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Clin Infect Dis. 2016 Mar 15;62(6):784-91. doi: 10.1093/cid/civ981. Epub 2015 Dec 9.

The Cost-effectiveness and Budget Impact of 2-Drug Dolutegravir-Lamivudine Regimens for the Treatment of HIV Infection in the United States.

Author information

1
Medical Practice Evaluation Center Division of General Internal Medicine, Massachusetts General Hospital.
2
Division of Infectious Diseases, Brigham and Women's Hospital Harvard Medical School.
3
Medical Practice Evaluation Center Harvard Medical School Biostatistics Center, Massachusetts General Hospital, Boston, Massachusetts.
4
Division of Infectious Diseases, Northwestern University Feinberg School of Medicine, Chicago, Illinois.
5
Medical Practice Evaluation Center Division of General Internal Medicine, Massachusetts General Hospital Harvard Medical School Division of Infectious Diseases, Massachusetts General Hospital Department of Epidemiology, Boston University School of Public Health Department of Health Policy and Management, Harvard T. H. Chan School of Public Health, Boston, Massachusetts.
6
Division of Infectious Diseases, Weill Medical College of Cornell University, New York, New York.
7
Department of Health Policy and Management, Harvard T. H. Chan School of Public Health, Boston, Massachusetts Department of Biostatistics, Harvard T. H. Chan School of Public Health, Boston, Massachusetts.
8
Yale School of Public Health, New Haven, Connecticut.
9
Medical Practice Evaluation Center Division of General Internal Medicine, Massachusetts General Hospital Division of Infectious Diseases, Brigham and Women's Hospital Harvard Medical School Division of Infectious Diseases, Massachusetts General Hospital.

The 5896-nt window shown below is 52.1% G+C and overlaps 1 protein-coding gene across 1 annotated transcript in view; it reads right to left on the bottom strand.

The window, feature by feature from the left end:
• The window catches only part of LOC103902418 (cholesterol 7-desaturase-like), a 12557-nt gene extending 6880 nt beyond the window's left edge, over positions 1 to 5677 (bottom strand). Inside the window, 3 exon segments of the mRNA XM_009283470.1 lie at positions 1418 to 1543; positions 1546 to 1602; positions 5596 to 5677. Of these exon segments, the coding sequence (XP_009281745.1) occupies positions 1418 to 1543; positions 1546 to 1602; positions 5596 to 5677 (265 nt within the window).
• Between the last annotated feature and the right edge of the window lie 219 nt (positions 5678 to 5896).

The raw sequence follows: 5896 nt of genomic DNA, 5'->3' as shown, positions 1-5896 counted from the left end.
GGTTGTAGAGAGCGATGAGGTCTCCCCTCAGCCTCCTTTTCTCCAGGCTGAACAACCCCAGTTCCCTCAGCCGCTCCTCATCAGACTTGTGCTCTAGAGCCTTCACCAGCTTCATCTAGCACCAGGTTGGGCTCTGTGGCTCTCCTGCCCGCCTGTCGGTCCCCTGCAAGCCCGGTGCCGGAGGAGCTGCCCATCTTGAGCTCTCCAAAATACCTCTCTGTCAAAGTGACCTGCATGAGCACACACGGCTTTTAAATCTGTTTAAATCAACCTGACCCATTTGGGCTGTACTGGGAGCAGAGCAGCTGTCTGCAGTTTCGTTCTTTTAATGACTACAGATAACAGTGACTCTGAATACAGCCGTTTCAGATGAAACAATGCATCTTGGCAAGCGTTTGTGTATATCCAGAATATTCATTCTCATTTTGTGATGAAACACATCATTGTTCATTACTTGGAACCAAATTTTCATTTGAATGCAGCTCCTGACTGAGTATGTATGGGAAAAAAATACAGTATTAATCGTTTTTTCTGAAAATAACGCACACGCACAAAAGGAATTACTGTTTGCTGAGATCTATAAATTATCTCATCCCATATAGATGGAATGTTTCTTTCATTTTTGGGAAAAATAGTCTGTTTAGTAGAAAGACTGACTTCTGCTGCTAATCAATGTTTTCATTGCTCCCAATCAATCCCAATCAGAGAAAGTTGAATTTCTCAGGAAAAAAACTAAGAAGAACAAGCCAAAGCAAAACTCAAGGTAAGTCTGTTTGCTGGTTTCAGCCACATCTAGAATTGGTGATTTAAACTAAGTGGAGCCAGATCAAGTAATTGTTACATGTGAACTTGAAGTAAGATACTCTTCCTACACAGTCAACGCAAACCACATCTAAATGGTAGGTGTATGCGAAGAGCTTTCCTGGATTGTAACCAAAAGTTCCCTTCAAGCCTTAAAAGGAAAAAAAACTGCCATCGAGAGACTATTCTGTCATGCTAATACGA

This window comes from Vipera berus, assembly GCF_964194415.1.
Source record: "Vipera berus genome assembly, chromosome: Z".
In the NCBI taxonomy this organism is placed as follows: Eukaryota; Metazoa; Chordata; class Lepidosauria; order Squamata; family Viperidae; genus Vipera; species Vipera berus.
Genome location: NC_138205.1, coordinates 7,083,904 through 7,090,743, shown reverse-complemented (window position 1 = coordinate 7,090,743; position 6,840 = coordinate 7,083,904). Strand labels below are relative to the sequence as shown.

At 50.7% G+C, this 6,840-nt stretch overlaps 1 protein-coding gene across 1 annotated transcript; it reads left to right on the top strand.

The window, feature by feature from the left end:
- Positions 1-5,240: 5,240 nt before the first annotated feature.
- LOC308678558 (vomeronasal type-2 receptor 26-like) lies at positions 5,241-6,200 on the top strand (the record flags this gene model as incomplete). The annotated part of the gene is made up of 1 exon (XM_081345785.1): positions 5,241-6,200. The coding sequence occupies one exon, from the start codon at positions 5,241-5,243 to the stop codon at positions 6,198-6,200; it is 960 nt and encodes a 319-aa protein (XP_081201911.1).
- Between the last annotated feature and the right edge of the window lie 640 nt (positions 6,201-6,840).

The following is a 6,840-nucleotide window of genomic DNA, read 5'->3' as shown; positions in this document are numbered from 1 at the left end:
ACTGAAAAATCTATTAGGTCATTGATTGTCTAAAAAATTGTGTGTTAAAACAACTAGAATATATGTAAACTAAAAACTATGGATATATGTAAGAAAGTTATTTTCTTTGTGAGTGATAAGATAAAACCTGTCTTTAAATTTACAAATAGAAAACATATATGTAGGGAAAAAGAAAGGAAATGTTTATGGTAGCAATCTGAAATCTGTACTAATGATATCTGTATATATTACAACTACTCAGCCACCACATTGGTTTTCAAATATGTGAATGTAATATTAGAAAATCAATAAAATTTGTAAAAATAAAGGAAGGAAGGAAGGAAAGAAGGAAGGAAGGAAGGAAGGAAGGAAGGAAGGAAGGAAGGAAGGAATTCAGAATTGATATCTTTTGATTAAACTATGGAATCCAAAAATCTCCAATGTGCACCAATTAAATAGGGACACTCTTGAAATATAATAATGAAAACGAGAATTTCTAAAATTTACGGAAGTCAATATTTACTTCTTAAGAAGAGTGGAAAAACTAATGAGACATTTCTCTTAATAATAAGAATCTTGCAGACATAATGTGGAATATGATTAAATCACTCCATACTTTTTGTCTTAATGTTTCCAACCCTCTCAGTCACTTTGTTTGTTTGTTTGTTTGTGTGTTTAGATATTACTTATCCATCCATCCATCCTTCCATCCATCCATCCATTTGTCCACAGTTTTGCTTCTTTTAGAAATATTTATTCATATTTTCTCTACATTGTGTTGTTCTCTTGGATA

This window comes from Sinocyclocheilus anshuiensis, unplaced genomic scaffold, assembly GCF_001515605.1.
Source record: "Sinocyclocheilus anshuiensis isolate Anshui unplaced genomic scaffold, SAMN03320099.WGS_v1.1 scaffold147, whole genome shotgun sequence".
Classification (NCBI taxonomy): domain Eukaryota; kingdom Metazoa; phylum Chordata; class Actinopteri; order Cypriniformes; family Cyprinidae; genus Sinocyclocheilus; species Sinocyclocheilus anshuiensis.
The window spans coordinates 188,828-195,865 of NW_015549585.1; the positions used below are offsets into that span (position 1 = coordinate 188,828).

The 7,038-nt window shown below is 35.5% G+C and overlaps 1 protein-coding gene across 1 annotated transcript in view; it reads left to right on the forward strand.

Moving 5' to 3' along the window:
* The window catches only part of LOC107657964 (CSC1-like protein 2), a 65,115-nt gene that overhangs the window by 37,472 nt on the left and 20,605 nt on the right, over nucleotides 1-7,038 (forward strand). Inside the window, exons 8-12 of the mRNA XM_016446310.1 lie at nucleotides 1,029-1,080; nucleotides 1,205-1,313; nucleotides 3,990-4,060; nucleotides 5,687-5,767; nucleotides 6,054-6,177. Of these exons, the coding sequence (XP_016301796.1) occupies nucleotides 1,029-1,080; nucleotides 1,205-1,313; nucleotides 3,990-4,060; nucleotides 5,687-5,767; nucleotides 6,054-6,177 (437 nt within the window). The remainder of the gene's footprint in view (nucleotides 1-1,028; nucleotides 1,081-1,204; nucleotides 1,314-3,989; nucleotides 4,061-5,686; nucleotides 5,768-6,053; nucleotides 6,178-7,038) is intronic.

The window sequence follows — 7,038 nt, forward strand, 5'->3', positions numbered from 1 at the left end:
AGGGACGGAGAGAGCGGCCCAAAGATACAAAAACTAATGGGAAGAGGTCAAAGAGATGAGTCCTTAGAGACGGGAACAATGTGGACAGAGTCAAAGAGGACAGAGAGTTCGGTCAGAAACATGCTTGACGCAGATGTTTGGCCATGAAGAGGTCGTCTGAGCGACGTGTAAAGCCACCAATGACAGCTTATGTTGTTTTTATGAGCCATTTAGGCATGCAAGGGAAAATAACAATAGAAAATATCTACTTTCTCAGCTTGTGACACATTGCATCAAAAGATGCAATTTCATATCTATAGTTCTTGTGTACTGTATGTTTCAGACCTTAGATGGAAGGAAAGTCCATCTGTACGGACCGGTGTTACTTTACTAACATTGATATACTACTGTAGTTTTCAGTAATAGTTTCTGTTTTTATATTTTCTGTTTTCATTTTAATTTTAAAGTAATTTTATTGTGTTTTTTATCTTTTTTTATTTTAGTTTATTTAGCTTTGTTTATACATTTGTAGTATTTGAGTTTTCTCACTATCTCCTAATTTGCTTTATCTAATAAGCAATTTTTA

Abstract

BACKGROUND:

Recommended human immunodeficiency virus (HIV) treatment regimens in the United States contain 3 antiretroviral agents, costing >$30 000/person/year. Pilot studies are evaluating the efficacy of dual therapy with dolutegravir (DTG) and lamivudine (3TC). We examined the potential cost-effectiveness and budget impact of DTG + 3TC regimens in the United States.

METHODS:

Using a mathematical model, we projected the clinical and economic outcomes of antiretroviral therapy (ART)-naive patients under 4 strategies: (1) no ART (for modeling comparison); (2) 2-drug: initial regimen of DTG + 3TC; (3) induction-maintenance: 48-week induction regimen of 3 drugs (DTG/abacavir [ABC]/3TC), followed by DTG + 3TC maintenance if virologically suppressed; and (4) standard of care: 3-drug regimen of DTG/ABC/3TC. Strategy-dependent model inputs, varied widely in sensitivity analyses, included 48-week virologic suppression (88%-93%), subsequent virologic failure (0.1%-0.6%/month), and Medicaid-discounted ART costs ($15 200-$39 600/year). A strategy was considered cost-effective if its incremental cost-effectiveness ratio (ICER) was <$100 000/quality-adjusted life-year (QALY).

RESULTS:

The 3 ART strategies had the same 5-year survival rates (90%). The ICER was $22 500/QALY for induction-maintenance and >$500 000/QALY for standard of care. Two-drug was the preferred strategy only when DTG + 3TC 48-week virologic suppression rate exceeded 90%. With 50% uptake of either induction-maintenance or 2-drug for ART-naive patients, cost savings totaled $550 million and $800 million, respectively, within 5 years; savings reached >$3 billion if 25% of currently suppressed patients were switched to DTG + 3TC maintenance.

CONCLUSIONS:

Should DTG + 3TC demonstrate high rates of virologic suppression, this regimen will be cost-effective and would save >$500 million in ART costs in the United States over 5 years.

KEYWORDS:

ART; HIV; cost-effectiveness; dolutegravir; lamivudine

PMID:
26658053
PMCID:
PMC4772845
DOI:
10.1093/cid/civ981
[Indexed for MEDLINE]
Free PMC Article
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